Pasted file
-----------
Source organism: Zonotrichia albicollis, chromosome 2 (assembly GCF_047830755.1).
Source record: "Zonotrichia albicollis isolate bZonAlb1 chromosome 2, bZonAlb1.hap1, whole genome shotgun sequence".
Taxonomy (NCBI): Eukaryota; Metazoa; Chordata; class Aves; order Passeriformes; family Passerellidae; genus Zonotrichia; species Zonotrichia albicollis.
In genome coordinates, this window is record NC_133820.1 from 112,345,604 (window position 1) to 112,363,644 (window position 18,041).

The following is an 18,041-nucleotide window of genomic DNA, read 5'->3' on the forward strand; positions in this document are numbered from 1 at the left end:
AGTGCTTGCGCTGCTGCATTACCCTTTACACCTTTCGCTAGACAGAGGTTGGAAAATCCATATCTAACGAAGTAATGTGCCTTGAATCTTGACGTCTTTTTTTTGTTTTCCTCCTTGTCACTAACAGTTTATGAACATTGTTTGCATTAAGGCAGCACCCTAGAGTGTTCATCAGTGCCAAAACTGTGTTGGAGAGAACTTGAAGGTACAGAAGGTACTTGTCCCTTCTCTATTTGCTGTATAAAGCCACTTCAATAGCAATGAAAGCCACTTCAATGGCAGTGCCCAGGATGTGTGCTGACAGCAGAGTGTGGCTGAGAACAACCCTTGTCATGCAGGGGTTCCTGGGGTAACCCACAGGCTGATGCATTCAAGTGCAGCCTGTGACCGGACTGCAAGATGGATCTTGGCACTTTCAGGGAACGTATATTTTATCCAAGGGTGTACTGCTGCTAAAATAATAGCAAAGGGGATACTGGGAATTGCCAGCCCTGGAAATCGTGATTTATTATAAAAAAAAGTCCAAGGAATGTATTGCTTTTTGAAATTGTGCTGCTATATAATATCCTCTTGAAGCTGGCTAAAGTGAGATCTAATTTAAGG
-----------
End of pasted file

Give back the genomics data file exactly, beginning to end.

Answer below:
Source organism: Zonotrichia albicollis, chromosome 2 (assembly GCF_047830755.1).
Source record: "Zonotrichia albicollis isolate bZonAlb1 chromosome 2, bZonAlb1.hap1, whole genome shotgun sequence".
Taxonomy (NCBI): Eukaryota; Metazoa; Chordata; class Aves; order Passeriformes; family Passerellidae; genus Zonotrichia; species Zonotrichia albicollis.
In genome coordinates, this window is record NC_133820.1 from 112,345,604 (window position 1) to 112,363,644 (window position 18,041).

The following is an 18,041-nucleotide window of genomic DNA, read 5'->3' on the forward strand; positions in this document are numbered from 1 at the left end:
AGTGCTTGCGCTGCTGCATTACCCTTTACACCTTTCGCTAGACAGAGGTTGGAAAATCCATATCTAACGAAGTAATGTGCCTTGAATCTTGACGTCTTTTTTTTGTTTTCCTCCTTGTCACTAACAGTTTATGAACATTGTTTGCATTAAGGCAGCACCCTAGAGTGTTCATCAGTGCCAAAACTGTGTTGGAGAGAACTTGAAGGTACAGAAGGTACTTGTCCCTTCTCTATTTGCTGTATAAAGCCACTTCAATAGCAATGAAAGCCACTTCAATGGCAGTGCCCAGGATGTGTGCTGACAGCAGAGTGTGGCTGAGAACAACCCTTGTCATGCAGGGGTTCCTGGGGTAACCCACAGGCTGATGCATTCAAGTGCAGCCTGTGACCGGACTGCAAGATGGATCTTGGCACTTTCAGGGAACGTATATTTTATCCAAGGGTGTACTGCTGCTAAAATAATAGCAAAGGGGATACTGGGAATTGCCAGCCCTGGAAATCGTGATTTATTATAAAAAAAAGTCCAAGGAATGTATTGCTTTTTGAAATTGTGCTGCTATATAATATCCTCTTGAAGCTGGCTAAAGTGAGATCTAATTTAAGG